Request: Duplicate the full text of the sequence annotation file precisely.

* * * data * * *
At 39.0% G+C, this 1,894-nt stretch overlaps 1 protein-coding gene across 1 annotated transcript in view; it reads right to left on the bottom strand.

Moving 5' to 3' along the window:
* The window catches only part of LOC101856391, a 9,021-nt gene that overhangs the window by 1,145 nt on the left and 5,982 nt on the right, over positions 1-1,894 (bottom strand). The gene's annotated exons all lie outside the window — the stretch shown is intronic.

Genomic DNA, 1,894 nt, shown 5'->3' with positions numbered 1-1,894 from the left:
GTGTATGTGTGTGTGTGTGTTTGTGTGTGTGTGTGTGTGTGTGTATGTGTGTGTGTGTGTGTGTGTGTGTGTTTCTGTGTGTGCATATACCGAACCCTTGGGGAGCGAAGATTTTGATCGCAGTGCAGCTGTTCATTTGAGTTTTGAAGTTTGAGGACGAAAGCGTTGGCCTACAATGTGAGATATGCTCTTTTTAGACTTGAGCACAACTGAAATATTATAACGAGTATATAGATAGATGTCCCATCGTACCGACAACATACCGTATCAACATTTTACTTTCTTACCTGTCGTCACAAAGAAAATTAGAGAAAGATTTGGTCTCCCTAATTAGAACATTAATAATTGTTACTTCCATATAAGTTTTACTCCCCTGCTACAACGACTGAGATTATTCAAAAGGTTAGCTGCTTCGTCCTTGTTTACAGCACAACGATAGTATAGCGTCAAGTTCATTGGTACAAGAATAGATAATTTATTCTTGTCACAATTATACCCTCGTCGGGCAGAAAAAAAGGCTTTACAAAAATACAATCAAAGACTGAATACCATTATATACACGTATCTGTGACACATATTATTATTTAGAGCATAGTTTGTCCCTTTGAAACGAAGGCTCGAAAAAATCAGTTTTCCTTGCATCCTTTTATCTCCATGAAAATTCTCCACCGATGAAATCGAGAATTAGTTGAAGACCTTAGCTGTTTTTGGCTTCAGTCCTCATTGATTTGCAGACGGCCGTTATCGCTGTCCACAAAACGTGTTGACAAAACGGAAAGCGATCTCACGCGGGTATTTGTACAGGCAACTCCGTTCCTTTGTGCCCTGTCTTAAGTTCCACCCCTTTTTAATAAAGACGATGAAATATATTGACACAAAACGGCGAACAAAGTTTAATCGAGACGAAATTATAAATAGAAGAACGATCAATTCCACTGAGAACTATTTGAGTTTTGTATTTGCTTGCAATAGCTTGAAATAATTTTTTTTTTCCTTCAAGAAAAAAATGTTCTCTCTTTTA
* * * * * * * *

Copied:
At 39.0% G+C, this 1,894-nt stretch overlaps 1 protein-coding gene across 1 annotated transcript in view; it reads right to left on the bottom strand.

Moving 5' to 3' along the window:
* The window catches only part of LOC101856391, a 9,021-nt gene that overhangs the window by 1,145 nt on the left and 5,982 nt on the right, over positions 1-1,894 (bottom strand). The gene's annotated exons all lie outside the window — the stretch shown is intronic.

Genomic DNA, 1,894 nt, shown 5'->3' with positions numbered 1-1,894 from the left:
GTGTATGTGTGTGTGTGTGTTTGTGTGTGTGTGTGTGTGTGTGTATGTGTGTGTGTGTGTGTGTGTGTGTGTTTCTGTGTGTGCATATACCGAACCCTTGGGGAGCGAAGATTTTGATCGCAGTGCAGCTGTTCATTTGAGTTTTGAAGTTTGAGGACGAAAGCGTTGGCCTACAATGTGAGATATGCTCTTTTTAGACTTGAGCACAACTGAAATATTATAACGAGTATATAGATAGATGTCCCATCGTACCGACAACATACCGTATCAACATTTTACTTTCTTACCTGTCGTCACAAAGAAAATTAGAGAAAGATTTGGTCTCCCTAATTAGAACATTAATAATTGTTACTTCCATATAAGTTTTACTCCCCTGCTACAACGACTGAGATTATTCAAAAGGTTAGCTGCTTCGTCCTTGTTTACAGCACAACGATAGTATAGCGTCAAGTTCATTGGTACAAGAATAGATAATTTATTCTTGTCACAATTATACCCTCGTCGGGCAGAAAAAAAGGCTTTACAAAAATACAATCAAAGACTGAATACCATTATATACACGTATCTGTGACACATATTATTATTTAGAGCATAGTTTGTCCCTTTGAAACGAAGGCTCGAAAAAATCAGTTTTCCTTGCATCCTTTTATCTCCATGAAAATTCTCCACCGATGAAATCGAGAATTAGTTGAAGACCTTAGCTGTTTTTGGCTTCAGTCCTCATTGATTTGCAGACGGCCGTTATCGCTGTCCACAAAACGTGTTGACAAAACGGAAAGCGATCTCACGCGGGTATTTGTACAGGCAACTCCGTTCCTTTGTGCCCTGTCTTAAGTTCCACCCCTTTTTAATAAAGACGATGAAATATATTGACACAAAACGGCGAACAAAGTTTAATCGAGACGAAATTATAAATAGAAGAACGATCAATTCCACTGAGAACTATTTGAGTTTTGTATTTGCTTGCAATAGCTTGAAATAATTTTTTTTTTCCTTCAAGAAAAAAATGTTCTCTCTTTTA